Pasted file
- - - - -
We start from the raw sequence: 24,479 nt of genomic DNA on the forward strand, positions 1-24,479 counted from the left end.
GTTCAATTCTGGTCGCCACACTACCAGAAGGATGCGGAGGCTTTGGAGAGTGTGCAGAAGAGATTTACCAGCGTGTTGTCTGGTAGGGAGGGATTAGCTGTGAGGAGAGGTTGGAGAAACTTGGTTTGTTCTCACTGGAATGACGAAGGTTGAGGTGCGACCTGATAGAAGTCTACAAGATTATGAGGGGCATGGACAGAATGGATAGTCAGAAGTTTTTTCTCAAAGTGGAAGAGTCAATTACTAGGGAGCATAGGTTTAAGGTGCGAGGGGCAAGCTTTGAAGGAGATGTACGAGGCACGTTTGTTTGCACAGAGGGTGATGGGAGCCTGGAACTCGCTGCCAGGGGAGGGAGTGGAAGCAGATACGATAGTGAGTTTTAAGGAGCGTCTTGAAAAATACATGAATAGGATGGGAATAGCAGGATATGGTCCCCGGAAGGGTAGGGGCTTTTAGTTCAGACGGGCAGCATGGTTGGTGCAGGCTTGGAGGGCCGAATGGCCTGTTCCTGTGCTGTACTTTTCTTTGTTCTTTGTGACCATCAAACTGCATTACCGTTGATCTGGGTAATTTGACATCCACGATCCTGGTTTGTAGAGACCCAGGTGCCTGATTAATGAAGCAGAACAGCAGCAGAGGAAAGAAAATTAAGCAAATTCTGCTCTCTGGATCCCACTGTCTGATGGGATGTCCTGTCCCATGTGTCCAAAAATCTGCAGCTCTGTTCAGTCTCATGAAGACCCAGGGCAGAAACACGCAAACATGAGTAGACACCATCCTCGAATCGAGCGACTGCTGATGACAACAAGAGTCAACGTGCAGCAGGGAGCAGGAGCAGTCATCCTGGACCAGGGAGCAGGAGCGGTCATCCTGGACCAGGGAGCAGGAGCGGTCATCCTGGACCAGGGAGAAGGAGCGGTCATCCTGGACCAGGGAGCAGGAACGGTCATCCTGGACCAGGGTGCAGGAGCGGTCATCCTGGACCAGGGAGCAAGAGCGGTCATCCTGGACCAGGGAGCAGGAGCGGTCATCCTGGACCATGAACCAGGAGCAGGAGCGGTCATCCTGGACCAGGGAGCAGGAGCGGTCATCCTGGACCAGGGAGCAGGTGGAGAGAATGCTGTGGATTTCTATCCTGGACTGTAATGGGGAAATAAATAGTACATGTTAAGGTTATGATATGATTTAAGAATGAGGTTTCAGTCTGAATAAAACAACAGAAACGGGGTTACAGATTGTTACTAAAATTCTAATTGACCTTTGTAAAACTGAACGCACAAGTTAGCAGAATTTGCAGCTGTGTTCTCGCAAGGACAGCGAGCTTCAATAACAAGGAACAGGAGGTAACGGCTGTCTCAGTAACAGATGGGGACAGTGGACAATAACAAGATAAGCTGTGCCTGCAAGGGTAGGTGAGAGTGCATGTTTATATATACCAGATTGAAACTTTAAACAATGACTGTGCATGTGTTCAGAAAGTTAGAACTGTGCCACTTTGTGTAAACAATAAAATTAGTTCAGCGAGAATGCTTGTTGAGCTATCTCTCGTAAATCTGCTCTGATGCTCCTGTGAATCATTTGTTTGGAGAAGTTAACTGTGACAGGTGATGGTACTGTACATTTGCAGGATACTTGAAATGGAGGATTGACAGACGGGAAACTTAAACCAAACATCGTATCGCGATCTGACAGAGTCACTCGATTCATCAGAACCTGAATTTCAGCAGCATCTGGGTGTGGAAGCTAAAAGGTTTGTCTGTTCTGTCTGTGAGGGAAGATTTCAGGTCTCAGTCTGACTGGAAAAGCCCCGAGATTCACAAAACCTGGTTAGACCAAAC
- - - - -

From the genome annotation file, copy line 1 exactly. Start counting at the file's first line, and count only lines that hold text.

We start from the raw sequence: 24,479 nt of genomic DNA on the forward strand, positions 1-24,479 counted from the left end.